Moreover, combining recognition elements or components with nanomaterials results in higher sensitivity and very high specificity for immediate use, which is a key requirement for fast and efficient pesticide detection. Basic optical sensors are divided into 4 types depending on the format of their output signal. They are CL (Colorimetric), FL (Fluorescent), SPR (Surface Plasmon Resonance), and SERS (Surface-Enhanced Raman) optical sensors.
2). Another well-known type of nanosensor is the Immuno-Chromatographic Stripe Nanosensor (ICTS), which has been widely tested in POC (Point-Of-Care) analytical devices. The immuno-chromatographic analysis is reported to be used in agriculture ecosystems for monitoring. For example, the immunochromatographic technique described for GM crops detection by using a visible colorimetric readout strategy that only provides YES/NO responses with insufficient sensitivity.
Similarly, ICTS sensors (with gold nanoparticles) are reported to have low sensitivity detection due to their relatively low color density, which restricts their usage. However, the sensitivity is enhanced with various strategies such as increasing signal intensity detection, optimization of labeling method, increasing the re-agent affinity, and changing the shape. Hence, advanced ICTS nanosensors could prove to be a cost-effective tool for detecting pesticide residues in agricultural ecosystems.
3). Electrochemical nanosensors are powerful tools for pesticide residue detection. These are based on cholinesterase enzymes and are designed to detect pesticide residues, especially carbamate and organophosphorus, due to their high sensitivity, selectivity, and painless manufacturing process. However, Enzyme-Based Biosensors have a number of limitations, such as high cost, reduced enzyme activity, and reduced reproducibility.
In addition, enzymes are naturally unstable and denatured under aggressive environmental conditions, which can limit the service life of biosensors, and limit their practical applications. In addition, selectivity can be affected by the presence of various impurities, such as the presence of various heavy metals in biological origin samples. It can also affect the sensitivity and selectivity of the enzymes while detecting, which might lead to false positive results.
Therefore, a non-enzymatic electrochemical biosensor is required. Nanomaterials are good competitors for the creation of Non-Enzymatic Electrochemical Biosensors. A wide range of nanomaterials, including nanoparticles like CuO, CuO-TiO2 and ZrO2, NiO and nanocomposite materials, nanotubes like peptides and carbon nanotubes, are mostly used for the detection of pesticide residues.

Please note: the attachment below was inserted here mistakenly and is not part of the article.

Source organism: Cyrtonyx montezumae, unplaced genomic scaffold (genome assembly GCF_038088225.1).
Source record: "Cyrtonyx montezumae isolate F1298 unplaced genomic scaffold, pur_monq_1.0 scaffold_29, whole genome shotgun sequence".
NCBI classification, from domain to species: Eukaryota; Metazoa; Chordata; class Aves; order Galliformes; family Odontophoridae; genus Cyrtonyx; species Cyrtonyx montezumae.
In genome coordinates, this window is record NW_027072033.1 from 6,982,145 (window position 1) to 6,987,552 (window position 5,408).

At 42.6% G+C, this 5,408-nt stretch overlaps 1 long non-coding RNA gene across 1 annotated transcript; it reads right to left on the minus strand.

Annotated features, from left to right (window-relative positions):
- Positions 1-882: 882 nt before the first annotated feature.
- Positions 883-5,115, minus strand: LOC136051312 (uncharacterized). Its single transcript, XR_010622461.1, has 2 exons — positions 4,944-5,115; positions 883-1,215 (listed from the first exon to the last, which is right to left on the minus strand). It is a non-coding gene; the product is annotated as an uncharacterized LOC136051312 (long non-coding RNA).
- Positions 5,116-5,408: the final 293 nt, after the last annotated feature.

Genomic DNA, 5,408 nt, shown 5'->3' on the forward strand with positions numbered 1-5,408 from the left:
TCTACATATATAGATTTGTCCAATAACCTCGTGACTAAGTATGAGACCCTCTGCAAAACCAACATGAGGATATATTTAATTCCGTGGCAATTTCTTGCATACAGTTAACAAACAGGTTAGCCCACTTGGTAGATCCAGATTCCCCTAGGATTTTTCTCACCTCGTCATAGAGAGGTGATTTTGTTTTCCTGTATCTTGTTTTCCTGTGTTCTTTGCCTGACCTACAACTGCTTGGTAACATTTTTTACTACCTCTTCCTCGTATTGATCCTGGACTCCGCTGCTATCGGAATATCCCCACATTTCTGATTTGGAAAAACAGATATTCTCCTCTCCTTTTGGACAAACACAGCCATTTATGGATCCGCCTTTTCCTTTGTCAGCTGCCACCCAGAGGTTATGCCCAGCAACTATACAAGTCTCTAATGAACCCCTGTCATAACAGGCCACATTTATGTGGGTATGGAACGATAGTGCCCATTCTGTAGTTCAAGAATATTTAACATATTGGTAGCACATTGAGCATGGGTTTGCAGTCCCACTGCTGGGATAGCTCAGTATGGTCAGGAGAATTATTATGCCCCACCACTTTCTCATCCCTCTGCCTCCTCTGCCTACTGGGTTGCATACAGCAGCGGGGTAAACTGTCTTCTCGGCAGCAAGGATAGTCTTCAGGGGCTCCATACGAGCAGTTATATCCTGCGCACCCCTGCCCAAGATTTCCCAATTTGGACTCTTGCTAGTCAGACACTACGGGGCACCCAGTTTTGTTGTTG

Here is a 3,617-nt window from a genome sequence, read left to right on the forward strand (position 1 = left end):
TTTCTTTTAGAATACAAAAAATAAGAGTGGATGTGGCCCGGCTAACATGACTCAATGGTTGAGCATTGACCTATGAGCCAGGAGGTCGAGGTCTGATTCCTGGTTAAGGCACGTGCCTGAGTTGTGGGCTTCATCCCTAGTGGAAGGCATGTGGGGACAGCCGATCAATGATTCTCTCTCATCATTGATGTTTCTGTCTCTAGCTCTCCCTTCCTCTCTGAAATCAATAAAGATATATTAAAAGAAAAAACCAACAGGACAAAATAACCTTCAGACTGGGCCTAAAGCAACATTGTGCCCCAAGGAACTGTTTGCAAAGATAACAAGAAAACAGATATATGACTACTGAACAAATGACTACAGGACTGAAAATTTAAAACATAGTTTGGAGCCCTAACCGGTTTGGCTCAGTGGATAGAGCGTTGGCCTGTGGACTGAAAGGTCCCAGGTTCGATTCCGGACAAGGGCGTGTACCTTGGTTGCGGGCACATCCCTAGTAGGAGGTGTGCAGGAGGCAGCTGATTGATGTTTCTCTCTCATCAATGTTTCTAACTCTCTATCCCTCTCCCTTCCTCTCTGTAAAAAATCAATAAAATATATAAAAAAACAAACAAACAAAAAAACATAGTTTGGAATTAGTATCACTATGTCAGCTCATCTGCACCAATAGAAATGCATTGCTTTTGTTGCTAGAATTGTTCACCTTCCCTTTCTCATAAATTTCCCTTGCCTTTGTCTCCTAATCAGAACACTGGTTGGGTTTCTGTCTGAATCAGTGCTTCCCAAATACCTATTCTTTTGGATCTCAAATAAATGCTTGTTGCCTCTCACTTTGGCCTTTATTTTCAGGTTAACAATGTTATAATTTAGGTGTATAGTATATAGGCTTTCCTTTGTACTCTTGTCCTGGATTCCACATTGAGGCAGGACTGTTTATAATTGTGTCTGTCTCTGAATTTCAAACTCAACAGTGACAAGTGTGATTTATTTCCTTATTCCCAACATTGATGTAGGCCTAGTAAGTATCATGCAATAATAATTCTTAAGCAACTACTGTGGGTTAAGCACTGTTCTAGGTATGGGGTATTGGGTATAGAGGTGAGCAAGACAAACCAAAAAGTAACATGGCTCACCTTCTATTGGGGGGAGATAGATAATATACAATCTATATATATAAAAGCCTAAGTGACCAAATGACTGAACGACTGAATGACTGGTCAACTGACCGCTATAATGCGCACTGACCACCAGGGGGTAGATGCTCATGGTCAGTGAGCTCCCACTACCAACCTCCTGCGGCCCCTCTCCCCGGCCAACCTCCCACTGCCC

Examples of Nanosensors
Nanosensors might be physical/mechanical and chemical sensors. Examples of nanosensors include,
- Used to monitor pollution to detect the presence of several chemicals in gases.
- In plant biology, it can be used to sense the metabolism of plants.
- In neurophysiology, it is used to observe and understand the neurotransmitters in the brain.
- DNA-based fluorescent nanosensors
- Carbon-nanotube-based fluorescent nanosensors
- Quantum-dot-based fluorescent nanosensors
- Nanosensors for magnetic resonance imaging
- Used in other fields such as agriculture, farming, diagnostics and prognostics, plant synthesis, etc.
Advantages and Disadvantages Of Nanosensors
The advantages of nanosensors include the following.
- Available in small sizes
- Requires less power to operate
- Less weight
- Works as data storage systems
- Great sensitivity, accuracy, scalability, efficiency, precision, and specificity
- Easy to execute.
- Provides a high volume ratio.
- Response time is low.
The disadvantages of nanosensors include the following.
- The top-down fabricated nanosensors have limited resolution and are very costly.
- The bottom-up fabricated nanosensors are less efficient, have large scaling, and are highly expensive than others.
The following are the nanosensor applications
- Communication systems.
- Medical field.
- Safety and security systems.
- Integrated circuits.
- Facilities and building.
Know more about PIR Sensor.
Please refer to this link to know more about Proximity Sensor MCQs.
Thus, this is all about an overview of a nanosensor. These are developed for future technology in characteristic sizes of nanometer range and work similarly to the sensors. Used for measurement at the single-molecule level, minute particles are efficient at scanning environmental samples, bioimaging, sensing electromagnetic radiation, and many more.